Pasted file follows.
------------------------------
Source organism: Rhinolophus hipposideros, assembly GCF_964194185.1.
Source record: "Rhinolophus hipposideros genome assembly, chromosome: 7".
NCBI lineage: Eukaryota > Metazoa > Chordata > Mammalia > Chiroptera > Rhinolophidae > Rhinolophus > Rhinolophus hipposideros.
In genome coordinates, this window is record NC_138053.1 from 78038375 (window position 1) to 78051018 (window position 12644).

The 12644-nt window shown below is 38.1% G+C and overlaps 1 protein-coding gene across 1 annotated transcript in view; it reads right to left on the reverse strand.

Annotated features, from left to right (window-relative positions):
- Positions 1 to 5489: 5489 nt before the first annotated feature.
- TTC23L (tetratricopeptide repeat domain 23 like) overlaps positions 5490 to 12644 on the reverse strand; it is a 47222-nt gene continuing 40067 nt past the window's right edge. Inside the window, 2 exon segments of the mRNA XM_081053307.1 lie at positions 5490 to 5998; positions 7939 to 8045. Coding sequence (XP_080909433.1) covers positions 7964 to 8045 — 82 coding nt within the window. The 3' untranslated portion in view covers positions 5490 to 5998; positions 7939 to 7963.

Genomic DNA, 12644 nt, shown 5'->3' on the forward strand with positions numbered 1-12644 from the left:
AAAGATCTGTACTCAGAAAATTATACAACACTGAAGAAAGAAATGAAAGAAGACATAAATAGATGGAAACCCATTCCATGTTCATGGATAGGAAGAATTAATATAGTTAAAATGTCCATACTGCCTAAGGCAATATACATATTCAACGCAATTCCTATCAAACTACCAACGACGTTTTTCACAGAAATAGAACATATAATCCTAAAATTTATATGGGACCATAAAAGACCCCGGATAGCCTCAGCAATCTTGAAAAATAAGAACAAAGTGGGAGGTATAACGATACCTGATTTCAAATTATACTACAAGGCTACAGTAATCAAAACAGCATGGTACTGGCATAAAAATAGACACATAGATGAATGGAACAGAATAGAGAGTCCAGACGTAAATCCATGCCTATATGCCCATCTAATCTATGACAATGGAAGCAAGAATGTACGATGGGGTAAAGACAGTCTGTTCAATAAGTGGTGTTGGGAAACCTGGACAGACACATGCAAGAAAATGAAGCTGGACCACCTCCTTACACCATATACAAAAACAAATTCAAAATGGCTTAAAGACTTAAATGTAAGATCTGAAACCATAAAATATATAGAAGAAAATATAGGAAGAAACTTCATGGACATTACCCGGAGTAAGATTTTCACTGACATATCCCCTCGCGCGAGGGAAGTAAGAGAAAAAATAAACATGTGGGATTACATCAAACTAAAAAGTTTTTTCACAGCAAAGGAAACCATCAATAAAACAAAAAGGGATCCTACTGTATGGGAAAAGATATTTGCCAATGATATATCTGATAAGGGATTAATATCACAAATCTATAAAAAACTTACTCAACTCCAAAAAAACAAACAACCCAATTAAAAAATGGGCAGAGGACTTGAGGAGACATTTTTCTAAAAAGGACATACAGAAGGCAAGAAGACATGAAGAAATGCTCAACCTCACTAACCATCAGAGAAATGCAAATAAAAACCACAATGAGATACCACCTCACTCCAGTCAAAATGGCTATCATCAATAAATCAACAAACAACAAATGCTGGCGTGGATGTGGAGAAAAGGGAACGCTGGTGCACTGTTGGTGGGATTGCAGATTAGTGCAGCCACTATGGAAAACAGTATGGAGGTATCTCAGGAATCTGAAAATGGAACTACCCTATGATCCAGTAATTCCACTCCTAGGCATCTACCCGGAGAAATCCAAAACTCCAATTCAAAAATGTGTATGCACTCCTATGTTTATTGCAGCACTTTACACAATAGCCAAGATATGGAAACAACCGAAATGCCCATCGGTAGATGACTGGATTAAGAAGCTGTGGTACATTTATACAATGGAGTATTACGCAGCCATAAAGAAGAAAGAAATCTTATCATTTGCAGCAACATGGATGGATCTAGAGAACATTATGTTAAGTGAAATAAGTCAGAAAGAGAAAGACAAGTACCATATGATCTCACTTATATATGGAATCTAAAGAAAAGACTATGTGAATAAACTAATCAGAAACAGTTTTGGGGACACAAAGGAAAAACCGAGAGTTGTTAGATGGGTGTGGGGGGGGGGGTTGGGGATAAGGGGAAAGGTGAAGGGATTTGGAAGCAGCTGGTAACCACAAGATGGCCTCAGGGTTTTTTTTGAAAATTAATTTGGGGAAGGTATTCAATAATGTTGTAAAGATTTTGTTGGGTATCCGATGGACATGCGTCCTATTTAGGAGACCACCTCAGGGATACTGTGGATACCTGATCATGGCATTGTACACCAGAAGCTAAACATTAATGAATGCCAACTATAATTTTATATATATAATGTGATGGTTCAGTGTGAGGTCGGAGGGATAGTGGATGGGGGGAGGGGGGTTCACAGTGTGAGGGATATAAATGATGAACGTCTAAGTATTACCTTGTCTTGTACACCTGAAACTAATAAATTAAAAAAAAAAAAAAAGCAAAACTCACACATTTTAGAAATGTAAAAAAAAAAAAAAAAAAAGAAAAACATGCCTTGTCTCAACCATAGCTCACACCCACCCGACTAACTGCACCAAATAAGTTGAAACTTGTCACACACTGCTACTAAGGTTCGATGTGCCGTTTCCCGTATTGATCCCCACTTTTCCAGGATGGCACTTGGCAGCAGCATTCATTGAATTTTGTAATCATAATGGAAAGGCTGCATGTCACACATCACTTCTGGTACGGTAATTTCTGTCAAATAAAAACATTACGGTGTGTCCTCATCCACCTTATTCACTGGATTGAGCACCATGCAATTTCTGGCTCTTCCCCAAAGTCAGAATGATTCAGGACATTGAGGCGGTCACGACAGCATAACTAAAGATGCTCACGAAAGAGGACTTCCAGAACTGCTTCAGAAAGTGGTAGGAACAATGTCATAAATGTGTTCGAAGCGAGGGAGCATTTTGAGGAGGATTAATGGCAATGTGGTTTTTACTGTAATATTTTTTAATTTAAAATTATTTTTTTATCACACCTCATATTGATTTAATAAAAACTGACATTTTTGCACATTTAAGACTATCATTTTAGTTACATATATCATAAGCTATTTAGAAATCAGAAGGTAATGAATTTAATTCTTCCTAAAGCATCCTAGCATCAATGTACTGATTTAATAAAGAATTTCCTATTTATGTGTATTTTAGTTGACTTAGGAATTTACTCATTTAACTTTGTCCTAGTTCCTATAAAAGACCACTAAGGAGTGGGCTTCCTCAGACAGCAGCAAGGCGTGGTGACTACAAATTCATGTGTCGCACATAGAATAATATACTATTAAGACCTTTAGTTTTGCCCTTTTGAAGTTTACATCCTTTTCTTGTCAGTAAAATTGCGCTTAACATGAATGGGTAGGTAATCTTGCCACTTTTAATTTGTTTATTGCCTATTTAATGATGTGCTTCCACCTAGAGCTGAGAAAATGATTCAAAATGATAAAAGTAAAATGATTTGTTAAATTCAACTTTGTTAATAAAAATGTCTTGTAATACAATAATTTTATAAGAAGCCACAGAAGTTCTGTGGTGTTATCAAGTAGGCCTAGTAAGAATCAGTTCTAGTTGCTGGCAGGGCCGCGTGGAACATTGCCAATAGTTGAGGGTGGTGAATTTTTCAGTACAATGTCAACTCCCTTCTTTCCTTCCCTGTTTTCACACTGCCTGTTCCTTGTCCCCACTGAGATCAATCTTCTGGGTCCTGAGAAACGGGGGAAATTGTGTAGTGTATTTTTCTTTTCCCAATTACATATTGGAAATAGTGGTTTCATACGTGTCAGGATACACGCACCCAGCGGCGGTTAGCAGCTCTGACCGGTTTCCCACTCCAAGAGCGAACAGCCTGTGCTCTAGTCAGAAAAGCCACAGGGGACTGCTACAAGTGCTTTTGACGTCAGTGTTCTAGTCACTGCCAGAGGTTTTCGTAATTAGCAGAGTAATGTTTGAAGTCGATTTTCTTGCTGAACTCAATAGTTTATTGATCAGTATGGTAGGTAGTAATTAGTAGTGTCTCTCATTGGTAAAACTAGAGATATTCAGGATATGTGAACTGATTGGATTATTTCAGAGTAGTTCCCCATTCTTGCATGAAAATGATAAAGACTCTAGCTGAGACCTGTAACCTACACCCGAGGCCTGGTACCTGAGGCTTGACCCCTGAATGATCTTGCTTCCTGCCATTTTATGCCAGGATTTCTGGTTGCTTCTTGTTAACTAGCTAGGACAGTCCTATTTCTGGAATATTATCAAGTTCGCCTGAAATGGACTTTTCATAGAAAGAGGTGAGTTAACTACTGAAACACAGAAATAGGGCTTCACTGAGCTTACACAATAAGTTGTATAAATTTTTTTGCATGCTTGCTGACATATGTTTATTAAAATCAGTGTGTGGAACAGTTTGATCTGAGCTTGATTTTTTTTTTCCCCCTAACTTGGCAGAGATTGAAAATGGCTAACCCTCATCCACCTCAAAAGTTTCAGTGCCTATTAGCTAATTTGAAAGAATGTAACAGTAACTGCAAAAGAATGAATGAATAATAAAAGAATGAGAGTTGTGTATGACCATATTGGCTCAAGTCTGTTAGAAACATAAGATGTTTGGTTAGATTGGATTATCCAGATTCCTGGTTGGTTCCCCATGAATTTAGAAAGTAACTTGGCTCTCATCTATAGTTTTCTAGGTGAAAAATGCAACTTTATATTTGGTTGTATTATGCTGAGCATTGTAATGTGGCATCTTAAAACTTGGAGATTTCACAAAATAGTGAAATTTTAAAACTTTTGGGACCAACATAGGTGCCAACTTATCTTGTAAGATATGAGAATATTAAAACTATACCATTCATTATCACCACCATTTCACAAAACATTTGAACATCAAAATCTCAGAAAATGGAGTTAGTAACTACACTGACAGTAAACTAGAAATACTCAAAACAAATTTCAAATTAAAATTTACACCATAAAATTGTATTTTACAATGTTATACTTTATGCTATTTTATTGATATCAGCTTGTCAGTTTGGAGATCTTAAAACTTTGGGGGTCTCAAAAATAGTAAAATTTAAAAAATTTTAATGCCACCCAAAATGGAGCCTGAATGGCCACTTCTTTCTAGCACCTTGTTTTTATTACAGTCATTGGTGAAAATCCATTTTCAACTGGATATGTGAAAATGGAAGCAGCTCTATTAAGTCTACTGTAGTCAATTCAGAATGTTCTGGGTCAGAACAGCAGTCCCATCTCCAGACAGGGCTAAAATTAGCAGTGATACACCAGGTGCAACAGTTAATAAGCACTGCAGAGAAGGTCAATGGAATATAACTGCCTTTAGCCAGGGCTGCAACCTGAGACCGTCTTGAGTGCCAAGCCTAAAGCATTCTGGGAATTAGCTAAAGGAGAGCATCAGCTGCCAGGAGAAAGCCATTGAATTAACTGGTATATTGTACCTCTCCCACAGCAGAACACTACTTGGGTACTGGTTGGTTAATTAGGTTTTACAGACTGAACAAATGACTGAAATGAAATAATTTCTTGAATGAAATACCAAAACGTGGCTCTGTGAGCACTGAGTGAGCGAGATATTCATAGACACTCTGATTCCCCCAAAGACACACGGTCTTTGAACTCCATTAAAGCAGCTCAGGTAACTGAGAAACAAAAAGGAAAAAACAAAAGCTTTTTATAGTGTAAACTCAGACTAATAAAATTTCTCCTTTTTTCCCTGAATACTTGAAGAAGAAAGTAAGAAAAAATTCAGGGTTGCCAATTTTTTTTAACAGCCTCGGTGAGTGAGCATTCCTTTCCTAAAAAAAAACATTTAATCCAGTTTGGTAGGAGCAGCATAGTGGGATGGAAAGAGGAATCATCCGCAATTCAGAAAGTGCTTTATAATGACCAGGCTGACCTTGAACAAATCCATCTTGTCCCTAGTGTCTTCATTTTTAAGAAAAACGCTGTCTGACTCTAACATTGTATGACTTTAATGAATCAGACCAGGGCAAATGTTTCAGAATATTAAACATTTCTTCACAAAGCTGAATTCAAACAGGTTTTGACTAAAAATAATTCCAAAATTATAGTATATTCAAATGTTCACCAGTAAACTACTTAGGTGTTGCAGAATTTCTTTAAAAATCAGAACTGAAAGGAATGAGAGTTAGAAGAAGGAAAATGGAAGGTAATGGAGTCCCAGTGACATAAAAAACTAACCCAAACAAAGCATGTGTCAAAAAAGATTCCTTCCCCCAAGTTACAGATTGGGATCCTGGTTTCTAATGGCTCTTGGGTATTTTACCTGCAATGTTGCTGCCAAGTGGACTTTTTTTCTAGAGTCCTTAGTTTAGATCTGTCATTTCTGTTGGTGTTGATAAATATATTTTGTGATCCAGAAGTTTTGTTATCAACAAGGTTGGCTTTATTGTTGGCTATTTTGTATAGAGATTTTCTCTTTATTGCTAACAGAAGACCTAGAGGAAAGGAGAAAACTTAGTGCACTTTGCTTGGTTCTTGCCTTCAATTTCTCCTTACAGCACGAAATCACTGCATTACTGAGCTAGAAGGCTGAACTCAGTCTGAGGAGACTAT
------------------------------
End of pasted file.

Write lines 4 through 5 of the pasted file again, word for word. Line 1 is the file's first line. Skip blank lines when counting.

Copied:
In genome coordinates, this window is record NC_138053.1 from 78038375 (window position 1) to 78051018 (window position 12644).

The 12644-nt window shown below is 38.1% G+C and overlaps 1 protein-coding gene across 1 annotated transcript in view; it reads right to left on the reverse strand.